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Where People Go VERY Wrong With Core Training


My darling physical therapy wife (yes, that physical therapy title will be important) feels like I’m getting myself a reputation, like not in a good way. She thinks I’m really upsetting people because I’m asking one consistent question, “why?” You would think that such a simple question would fuel discussion, sharing, and so forth, but that is assuming someone really is familiar and comfortable with why they are doing what they are doing.

Believe it or not, my goal is NOT to upset people. As I’ve shared before, I come from a large family of teachers. When I would go to my Dad for help on my homework as a kid, I couldn’t just give him the answer. If I gave him an answer he would ask, “why do you think that is the answer?” I’ll admit, I didn’t love every moment of that, but in retrospect my Dad was trying to give me something special. That is the ability to think critically, he wanted me to learn HOW to think!

Why is this so important to fitness professionals? People come to us for help, if we don’t know why we do what we do, how can we really make the impact upon people that we all really want to achieve?! A great example has been taught to me the last few days when people decided to go after me for some social media posts I was making. They were questioning the validity of ideas like core stability and its ability to help low back pain. Instead of really getting defensive, I learned that a lot of people don’t really understand core training and that is where so much of our confusion and knowledge of how to help people gets stalled.

Core Stability vs. Core Strength

We ALL do this in fitness and I’ll give an example with core training in a moment. That “thing” we all do is in fitness we tend to try to solve with training strength and often strength of individual muscles. In the late ’90’s and early 2000’s it was all about “strengthening” the Transverse Abdominis (TVA) as research from Australia showed that people with low back pain often have a delayed activation of the TVA during locomotion. Instead of thinking about this being a motor control (timing and sequencing issue) we defaulted (I did it!) isolating and strengthening the TVA.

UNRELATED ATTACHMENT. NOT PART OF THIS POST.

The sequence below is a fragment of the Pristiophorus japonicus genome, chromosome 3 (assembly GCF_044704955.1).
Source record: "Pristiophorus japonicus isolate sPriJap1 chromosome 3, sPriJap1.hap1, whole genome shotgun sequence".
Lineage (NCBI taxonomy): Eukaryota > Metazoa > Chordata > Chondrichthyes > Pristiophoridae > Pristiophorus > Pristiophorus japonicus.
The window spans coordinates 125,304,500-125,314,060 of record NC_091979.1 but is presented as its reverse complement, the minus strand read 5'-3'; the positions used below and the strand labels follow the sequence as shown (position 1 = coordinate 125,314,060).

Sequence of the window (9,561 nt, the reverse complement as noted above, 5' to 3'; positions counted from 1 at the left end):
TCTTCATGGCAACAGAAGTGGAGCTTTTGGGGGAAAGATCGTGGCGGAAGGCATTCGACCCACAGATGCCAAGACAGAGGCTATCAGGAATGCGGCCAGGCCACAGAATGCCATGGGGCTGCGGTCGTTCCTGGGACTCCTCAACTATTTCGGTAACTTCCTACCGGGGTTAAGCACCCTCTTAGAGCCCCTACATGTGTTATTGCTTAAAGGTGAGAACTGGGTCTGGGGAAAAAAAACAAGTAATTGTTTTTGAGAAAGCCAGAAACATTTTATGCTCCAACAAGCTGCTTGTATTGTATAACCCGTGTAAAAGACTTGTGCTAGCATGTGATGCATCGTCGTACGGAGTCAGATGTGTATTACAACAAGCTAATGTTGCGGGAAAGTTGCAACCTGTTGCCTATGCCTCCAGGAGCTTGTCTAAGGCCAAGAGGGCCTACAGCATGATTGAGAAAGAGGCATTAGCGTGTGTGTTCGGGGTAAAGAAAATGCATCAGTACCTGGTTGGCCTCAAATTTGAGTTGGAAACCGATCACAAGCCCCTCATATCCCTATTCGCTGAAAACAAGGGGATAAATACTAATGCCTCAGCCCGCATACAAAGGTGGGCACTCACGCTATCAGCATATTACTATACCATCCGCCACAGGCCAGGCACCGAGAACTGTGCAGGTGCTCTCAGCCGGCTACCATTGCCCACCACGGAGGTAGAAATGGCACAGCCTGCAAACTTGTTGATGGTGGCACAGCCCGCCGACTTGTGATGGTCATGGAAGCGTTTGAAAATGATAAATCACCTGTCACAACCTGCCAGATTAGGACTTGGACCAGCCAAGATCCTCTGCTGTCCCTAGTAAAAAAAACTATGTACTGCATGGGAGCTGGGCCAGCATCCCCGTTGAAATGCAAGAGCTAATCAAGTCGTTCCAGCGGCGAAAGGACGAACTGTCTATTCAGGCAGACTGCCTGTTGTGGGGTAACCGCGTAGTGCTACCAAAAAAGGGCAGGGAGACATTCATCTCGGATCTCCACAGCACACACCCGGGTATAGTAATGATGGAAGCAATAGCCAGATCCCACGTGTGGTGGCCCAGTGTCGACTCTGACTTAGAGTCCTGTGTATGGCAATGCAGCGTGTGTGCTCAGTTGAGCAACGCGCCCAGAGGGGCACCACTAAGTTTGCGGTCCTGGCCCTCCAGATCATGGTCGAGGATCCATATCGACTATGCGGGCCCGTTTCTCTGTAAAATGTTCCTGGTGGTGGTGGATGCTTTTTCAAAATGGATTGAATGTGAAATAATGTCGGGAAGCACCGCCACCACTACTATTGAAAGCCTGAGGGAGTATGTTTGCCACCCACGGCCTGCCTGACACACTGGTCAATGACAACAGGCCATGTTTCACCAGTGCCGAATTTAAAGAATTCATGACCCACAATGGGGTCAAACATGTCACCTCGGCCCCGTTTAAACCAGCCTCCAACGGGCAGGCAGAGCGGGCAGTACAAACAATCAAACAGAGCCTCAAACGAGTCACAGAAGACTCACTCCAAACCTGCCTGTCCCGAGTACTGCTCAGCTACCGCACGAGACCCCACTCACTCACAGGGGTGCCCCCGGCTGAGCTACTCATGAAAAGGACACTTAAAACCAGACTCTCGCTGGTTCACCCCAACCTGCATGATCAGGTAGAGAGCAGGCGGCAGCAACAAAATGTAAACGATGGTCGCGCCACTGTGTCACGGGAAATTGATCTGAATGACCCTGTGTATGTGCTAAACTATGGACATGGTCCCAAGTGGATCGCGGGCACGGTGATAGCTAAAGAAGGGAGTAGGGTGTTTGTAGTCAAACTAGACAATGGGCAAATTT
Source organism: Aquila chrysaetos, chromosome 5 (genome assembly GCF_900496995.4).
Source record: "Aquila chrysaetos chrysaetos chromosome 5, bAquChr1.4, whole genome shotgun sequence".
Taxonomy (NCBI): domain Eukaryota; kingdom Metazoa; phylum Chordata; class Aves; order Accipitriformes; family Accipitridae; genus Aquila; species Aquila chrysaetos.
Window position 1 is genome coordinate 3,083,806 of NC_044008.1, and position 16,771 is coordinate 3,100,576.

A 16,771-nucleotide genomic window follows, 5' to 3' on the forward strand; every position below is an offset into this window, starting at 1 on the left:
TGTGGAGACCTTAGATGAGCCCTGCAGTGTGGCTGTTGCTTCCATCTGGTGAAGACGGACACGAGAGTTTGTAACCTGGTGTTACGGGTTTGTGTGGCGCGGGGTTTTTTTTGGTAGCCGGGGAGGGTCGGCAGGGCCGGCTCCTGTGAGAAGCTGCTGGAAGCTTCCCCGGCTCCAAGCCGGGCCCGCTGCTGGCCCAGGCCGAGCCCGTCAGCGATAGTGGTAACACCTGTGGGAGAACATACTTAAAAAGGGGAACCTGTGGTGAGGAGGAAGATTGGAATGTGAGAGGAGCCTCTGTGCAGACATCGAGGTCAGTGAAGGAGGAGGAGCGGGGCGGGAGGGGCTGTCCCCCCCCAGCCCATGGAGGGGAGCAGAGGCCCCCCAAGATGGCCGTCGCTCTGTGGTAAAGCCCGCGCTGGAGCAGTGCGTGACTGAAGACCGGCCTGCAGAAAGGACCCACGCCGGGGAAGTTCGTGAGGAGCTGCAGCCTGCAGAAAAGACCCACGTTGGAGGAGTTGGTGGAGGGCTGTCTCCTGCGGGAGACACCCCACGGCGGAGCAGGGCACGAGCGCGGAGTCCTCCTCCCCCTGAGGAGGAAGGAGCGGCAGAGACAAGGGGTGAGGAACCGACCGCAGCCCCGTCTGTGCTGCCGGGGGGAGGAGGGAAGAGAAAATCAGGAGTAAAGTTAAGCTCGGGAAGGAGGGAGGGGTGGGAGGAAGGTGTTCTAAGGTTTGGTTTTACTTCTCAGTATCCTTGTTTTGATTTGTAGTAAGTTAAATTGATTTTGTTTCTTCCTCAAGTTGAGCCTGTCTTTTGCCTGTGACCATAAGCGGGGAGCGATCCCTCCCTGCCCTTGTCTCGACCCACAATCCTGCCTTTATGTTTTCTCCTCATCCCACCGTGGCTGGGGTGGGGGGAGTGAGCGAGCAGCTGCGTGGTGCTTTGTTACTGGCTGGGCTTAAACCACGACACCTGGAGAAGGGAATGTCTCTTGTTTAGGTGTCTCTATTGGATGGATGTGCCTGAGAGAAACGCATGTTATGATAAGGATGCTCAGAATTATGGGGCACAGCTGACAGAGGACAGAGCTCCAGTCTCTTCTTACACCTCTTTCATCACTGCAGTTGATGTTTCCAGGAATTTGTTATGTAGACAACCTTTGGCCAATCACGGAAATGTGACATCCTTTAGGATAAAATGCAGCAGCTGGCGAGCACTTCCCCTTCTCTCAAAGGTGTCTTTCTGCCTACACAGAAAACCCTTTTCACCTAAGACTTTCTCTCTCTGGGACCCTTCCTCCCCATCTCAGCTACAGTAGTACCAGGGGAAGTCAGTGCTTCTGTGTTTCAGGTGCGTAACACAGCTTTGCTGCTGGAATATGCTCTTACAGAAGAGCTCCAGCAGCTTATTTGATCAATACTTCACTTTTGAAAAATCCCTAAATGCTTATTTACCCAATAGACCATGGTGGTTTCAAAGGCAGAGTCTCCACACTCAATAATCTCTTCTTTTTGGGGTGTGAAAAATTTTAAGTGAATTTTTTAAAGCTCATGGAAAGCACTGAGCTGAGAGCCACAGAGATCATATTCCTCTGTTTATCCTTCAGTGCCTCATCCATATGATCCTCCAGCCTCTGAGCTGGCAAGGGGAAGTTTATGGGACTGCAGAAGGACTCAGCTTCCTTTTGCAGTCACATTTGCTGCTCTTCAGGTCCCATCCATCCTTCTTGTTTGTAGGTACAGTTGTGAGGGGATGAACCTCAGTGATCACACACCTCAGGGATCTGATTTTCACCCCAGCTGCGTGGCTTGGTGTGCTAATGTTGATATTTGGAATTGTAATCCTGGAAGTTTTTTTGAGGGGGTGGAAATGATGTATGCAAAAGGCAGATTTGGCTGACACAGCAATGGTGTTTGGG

core training

Looking at the anatomy of the trunk, not sure how we ever thought we could isolate the TVA?!

We still tend to think core training is about core strengthening. At first, you may wonder, “how is it not?!” Stability and strength are not exactly the same thing. As spine expert, Dr. Stuart McGill beautifully describes…

“Measuring stability is difficult but those few labs around the world that have measured core stability, or spine stability, have concluded that all muscles are necessary contributors. This is because the spine is a flexible rod yet it must be able to bear compressive loads. It will buckle without a very robust guy wire system formed by the many muscles. Furthermore, when all muscles contract together they create a “superstiffness” that is higher than the sum of the stiffnesses of the individual muscles. Consider the architecture of the abdominal wall. Stability comes from a symmetric stiffness developed by the muscles around the spine. Activating just one abdominal muscle would create just one source of stiffness but would also result in an interruption of the force linkage. Consider that the entire abdominal wall has its anterior connection to the rectus abdominis muscle. The forces in the oblique muscles are directed to the rectus and its sheath, and then transferred to the rib cage and pelvis to enhance torque production and stability. As the three layers of the abdominal wall contract, a superstiffness is created to enhance stability. Teaching activation of the entire abdominal wall to patients and to performance athletes alike, is important.”